• The computer readable storage medium can be a tangible device that can retain and store instructions for use by an instruction execution device. The computer readable storage medium may be, for example, but is not limited to, an electronic storage device, a magnetic storage device, an optical storage device, an electromagnetic storage device, a semiconductor storage device, or any suitable combination of the foregoing. A non-exhaustive list of more specific examples of the computer readable storage medium includes the following: a portable computer diskette, a hard disk, a random access memory (RAM), a read-only memory (ROM), an erasable programmable read-only memory (EPROM or Flash memory), a static random access memory (SRAM), a portable compact disc read-only memory (CD-ROM), a digital versatile disk (DVD), a memory stick, a floppy disk, a mechanically encoded device such as punch-cards or raised structures in a groove having instructions recorded thereon, and any suitable combination of the foregoing. A computer readable storage medium, as used herein, is not to be construed as being transitory signals per se, such as radio waves or other freely propagating electromagnetic waves, electromagnetic waves propagating through a waveguide or other transmission media (e.g., light pulses passing through a fiber-optic cable), or electrical signals transmitted through a wire.
  • Computer readable program instructions described herein can be downloaded to respective computing/processing devices from a computer readable storage medium or to an external computer or external storage device via a network, for example, the Internet, a local area network, a wide area network and/or a wireless network. The network may comprise copper transmission cables, optical transmission fibers, wireless transmission, routers, firewalls, switches, gateway computers and/or edge servers. A network adapter card or network interface in each computing/processing device receives computer readable program instructions from the network and forwards the computer readable program instructions for storage in a computer readable storage medium within the respective computing/processing device.
  • Computer readable program instructions for carrying out operations of the present invention may be assembler instructions, instruction-set-architecture (ISA) instructions, machine instructions, machine dependent instructions, microcode, firmware instructions, state-setting data, or either source code or object code written in any combination of one or more programming languages, including an object oriented programming language such as Smalltalk, C++ or the like, and conventional procedural programming languages, such as the “C” programming language or similar programming languages. The computer readable program instructions may execute entirely on the user's computer, partly on the user's computer, as a stand-alone software package, partly on the user's computer and partly on a remote computer or entirely on the remote computer or server. In the latter scenario, the remote computer may be connected to the user's computer through any type of network, including a local area network (LAN) or a wide area network (WAN), or the connection may be made to an external computer (for example, through the Internet using an Internet Service Provider). In some embodiments, electronic circuitry including, for example, programmable logic circuitry, field-programmable gate arrays (FPGA), or programmable logic arrays (PLA) may execute the computer readable program instructions by utilizing state information of the computer readable program instructions to personalize the electronic circuitry, in order to perform aspects of the present invention.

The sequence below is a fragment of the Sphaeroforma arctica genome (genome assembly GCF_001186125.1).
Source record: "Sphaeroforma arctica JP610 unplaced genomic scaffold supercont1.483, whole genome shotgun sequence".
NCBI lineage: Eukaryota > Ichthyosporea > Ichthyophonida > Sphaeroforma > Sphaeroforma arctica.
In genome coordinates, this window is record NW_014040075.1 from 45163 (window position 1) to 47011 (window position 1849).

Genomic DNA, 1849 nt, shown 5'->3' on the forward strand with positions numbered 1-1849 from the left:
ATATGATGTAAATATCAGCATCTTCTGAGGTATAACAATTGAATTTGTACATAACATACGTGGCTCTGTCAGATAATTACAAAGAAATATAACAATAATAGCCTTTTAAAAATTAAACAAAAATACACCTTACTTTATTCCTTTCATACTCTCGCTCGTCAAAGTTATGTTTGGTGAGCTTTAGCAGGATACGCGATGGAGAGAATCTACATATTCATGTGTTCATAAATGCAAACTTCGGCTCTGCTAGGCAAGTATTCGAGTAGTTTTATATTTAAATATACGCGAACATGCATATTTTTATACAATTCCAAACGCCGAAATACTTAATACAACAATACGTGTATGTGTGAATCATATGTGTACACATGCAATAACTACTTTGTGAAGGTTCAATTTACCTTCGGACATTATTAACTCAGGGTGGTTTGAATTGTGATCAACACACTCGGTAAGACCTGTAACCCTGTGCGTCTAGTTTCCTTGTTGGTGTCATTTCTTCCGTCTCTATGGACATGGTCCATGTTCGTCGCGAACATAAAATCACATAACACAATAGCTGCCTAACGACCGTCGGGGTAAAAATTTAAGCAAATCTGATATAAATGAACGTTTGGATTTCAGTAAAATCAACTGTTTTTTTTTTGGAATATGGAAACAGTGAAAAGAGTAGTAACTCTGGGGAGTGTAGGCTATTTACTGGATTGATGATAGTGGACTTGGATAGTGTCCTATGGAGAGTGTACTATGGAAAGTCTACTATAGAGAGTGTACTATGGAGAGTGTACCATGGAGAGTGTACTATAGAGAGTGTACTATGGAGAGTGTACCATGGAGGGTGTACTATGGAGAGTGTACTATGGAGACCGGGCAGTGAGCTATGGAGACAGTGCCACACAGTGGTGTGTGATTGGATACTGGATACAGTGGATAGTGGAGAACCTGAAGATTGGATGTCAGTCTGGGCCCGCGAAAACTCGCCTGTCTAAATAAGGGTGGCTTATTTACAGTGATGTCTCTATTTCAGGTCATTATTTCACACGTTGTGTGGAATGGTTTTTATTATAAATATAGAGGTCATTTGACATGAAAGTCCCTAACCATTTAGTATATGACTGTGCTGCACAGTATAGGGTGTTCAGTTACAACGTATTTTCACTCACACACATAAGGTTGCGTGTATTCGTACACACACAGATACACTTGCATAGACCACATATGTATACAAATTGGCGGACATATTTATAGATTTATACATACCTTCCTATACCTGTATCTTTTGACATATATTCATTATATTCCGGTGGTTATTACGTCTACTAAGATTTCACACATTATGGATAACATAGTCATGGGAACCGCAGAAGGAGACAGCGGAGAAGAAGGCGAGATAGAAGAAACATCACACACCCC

• Aspects of the present invention are described herein with reference to flowchart illustrations and/or block diagrams of methods, apparatus (systems), and computer program products according to embodiments of the invention. It will be understood that each block of the flowchart illustrations and/or block diagrams, and combinations of blocks in the flowchart illustrations and/or block diagrams, can be implemented by computer readable program instructions.